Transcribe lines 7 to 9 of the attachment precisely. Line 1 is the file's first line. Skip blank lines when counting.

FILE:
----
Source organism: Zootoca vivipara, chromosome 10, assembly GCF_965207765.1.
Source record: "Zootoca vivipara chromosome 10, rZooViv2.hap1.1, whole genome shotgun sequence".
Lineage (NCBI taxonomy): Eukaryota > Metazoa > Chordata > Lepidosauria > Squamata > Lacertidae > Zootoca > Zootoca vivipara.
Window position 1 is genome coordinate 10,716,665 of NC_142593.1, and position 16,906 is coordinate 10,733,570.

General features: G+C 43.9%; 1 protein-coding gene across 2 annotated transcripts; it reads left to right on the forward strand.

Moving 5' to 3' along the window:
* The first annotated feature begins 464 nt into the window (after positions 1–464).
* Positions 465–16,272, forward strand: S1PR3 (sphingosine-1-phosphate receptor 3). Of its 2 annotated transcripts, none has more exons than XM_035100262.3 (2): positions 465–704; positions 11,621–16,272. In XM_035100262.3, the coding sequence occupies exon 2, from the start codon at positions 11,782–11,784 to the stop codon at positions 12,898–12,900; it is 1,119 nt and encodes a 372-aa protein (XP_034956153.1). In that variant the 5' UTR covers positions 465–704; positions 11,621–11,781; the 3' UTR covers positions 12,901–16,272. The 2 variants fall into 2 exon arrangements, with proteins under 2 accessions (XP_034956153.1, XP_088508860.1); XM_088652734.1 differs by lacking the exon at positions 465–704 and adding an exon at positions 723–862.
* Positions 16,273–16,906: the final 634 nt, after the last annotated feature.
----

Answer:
* The first annotated feature begins 464 nt into the window (after positions 1–464).
* Positions 465–16,272, forward strand: S1PR3 (sphingosine-1-phosphate receptor 3). Of its 2 annotated transcripts, none has more exons than XM_035100262.3 (2): positions 465–704; positions 11,621–16,272. In XM_035100262.3, the coding sequence occupies exon 2, from the start codon at positions 11,782–11,784 to the stop codon at positions 12,898–12,900; it is 1,119 nt and encodes a 372-aa protein (XP_034956153.1). In that variant the 5' UTR covers positions 465–704; positions 11,621–11,781; the 3' UTR covers positions 12,901–16,272. The 2 variants fall into 2 exon arrangements, with proteins under 2 accessions (XP_034956153.1, XP_088508860.1); XM_088652734.1 differs by lacking the exon at positions 465–704 and adding an exon at positions 723–862.
* Positions 16,273–16,906: the final 634 nt, after the last annotated feature.